"As Sir Don Bradman said a great in one era would have been a great in any era. If you look at the technique that he has got, if you look at the temperament that he has, I think he would have been successful in any era," Gavaskar said.
Gavaskar, however, refused to compare Bradman with Tendulkar.
"You cannot compare two players of different eras. At best you can compare players of the same team. I don't think it is correct to compare players of two eras. It's good for an after dinner debate," Gavasker said.
Gavaskar said the trio of Bradman, Sir Garfield Sobers and Tendulkar are to cricket what Michael Jordan is to basketball, Mohammad Ali to boxing and Pele to football.
"There were few men who have embellished sports and made that sport beyond the sport itself. And I think in that context you would relate football with Pele, basketball with Michael Jordan, boxing with Mohammad Ali and in cricket I would imagine there would be three. One would be Sir Don Bradman, Sir Garfield Sobers and Sachin Tendulkar. They absolutely took the game to a different level," Gavaskar said.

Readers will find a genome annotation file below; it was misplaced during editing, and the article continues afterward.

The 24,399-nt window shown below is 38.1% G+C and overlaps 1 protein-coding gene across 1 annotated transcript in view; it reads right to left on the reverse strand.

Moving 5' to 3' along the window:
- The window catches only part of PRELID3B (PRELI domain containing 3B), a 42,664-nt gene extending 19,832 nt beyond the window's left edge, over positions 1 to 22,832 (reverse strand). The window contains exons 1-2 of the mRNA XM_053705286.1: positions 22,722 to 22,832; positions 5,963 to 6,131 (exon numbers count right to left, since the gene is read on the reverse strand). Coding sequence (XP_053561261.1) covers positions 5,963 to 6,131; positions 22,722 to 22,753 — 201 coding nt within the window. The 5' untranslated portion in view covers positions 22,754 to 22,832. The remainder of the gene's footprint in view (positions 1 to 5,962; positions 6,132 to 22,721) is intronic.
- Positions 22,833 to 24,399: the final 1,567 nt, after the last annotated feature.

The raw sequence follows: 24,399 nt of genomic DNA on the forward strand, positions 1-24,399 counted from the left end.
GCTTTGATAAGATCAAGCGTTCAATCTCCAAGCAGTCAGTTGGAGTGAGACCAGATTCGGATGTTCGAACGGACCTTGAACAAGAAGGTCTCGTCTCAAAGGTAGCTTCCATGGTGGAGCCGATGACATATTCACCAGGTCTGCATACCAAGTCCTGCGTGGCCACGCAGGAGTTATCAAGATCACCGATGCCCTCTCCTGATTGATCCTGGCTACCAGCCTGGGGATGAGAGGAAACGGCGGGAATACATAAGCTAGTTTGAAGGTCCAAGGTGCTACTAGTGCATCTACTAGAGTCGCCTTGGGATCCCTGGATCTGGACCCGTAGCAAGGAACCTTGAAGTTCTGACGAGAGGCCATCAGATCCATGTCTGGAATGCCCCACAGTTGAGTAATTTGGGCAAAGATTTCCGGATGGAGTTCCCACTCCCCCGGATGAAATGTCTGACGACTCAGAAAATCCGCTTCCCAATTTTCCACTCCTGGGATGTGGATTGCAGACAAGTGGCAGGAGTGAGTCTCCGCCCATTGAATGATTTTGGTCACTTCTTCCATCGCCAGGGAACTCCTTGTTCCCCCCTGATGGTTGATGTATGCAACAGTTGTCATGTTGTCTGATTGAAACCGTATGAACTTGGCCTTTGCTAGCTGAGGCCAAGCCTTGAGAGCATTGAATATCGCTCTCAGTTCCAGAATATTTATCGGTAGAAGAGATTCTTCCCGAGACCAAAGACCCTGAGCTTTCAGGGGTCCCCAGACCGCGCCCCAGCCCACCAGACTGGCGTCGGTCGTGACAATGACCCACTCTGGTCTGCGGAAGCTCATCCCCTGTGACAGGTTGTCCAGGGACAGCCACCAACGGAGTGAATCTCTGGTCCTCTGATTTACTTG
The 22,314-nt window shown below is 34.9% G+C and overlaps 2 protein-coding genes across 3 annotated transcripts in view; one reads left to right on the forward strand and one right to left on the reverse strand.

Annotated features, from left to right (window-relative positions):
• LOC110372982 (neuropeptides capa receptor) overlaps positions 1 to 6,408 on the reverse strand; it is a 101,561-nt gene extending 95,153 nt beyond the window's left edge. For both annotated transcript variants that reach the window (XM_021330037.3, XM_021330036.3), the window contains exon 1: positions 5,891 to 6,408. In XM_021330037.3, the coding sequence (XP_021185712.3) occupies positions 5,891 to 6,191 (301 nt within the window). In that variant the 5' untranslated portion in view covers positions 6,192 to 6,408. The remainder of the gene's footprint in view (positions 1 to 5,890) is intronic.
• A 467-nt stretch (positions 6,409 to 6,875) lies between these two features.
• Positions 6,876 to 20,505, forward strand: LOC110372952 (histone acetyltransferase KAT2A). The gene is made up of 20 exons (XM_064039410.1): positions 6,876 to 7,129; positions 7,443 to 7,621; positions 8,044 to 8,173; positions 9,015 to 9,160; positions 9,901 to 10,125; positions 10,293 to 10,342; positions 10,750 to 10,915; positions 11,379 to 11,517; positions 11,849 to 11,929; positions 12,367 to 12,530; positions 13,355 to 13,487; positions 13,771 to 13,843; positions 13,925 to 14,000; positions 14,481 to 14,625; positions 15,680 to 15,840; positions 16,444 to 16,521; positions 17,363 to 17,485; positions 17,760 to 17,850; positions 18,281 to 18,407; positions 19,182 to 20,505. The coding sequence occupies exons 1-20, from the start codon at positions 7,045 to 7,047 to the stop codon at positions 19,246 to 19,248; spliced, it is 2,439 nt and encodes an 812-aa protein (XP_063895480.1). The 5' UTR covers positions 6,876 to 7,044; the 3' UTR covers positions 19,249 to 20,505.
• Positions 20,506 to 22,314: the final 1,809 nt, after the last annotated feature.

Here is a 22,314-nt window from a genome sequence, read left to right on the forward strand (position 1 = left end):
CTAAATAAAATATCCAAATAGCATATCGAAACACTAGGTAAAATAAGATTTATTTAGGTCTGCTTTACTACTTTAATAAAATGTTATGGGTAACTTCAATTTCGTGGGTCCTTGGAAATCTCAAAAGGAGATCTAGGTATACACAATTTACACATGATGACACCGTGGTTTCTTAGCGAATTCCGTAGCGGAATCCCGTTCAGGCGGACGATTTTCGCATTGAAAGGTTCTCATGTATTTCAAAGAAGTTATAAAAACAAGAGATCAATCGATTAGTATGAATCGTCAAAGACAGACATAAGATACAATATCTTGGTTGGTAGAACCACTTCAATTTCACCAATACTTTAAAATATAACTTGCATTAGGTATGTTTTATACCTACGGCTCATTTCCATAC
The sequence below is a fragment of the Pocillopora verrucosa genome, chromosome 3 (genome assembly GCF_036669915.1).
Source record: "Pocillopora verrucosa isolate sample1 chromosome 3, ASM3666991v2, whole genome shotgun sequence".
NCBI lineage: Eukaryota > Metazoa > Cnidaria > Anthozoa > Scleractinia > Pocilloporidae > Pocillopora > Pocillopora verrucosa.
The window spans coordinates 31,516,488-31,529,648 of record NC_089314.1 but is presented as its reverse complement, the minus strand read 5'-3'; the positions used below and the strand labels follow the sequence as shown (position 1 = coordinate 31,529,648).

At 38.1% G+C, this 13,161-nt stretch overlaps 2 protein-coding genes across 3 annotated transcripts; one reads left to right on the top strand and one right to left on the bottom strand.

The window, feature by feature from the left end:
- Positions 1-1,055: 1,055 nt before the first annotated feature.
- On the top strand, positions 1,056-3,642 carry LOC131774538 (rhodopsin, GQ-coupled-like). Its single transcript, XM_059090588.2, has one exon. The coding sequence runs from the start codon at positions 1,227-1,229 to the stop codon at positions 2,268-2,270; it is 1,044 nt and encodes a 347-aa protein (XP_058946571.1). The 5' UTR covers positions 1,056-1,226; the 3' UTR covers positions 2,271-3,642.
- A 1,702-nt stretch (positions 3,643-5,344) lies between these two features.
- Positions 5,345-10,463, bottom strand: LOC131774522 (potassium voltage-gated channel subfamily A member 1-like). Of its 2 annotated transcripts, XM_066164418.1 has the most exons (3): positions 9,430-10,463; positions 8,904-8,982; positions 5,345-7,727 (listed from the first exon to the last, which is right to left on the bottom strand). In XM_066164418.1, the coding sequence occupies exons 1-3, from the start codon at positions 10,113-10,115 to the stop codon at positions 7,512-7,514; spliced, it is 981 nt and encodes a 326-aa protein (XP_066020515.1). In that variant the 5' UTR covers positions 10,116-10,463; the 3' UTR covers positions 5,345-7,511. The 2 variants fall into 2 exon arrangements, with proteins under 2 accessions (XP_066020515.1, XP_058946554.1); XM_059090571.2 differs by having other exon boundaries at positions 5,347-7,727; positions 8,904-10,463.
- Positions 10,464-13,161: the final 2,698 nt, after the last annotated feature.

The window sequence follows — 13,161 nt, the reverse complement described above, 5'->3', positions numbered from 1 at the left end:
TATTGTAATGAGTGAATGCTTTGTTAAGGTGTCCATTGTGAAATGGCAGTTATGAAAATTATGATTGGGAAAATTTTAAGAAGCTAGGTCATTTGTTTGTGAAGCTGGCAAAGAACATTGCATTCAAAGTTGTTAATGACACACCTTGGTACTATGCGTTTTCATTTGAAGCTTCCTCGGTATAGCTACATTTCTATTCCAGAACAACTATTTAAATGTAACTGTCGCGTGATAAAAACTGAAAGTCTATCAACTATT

Gavaskar said he realised Tendulkar's potential when he watched him bat during his maiden first-class game.
"First time I watched him in a match was his debut first-class game against Rest of India and the following Ranji Trophy match for Mumbai at the Wankhede stadium. He certainly showed the potential to go on and make life miserable for the bowlers of the world," he said.
Gavaskar feels Tendulkar's key to success was his balance, both on and off the field.
"Balance on the field is in terms of cricketing balance. And by balance off the field I mean his ability to maintain his level of concentration, his discipline off the field despite achieving so much, despite having so much pressure of expectations," he said.


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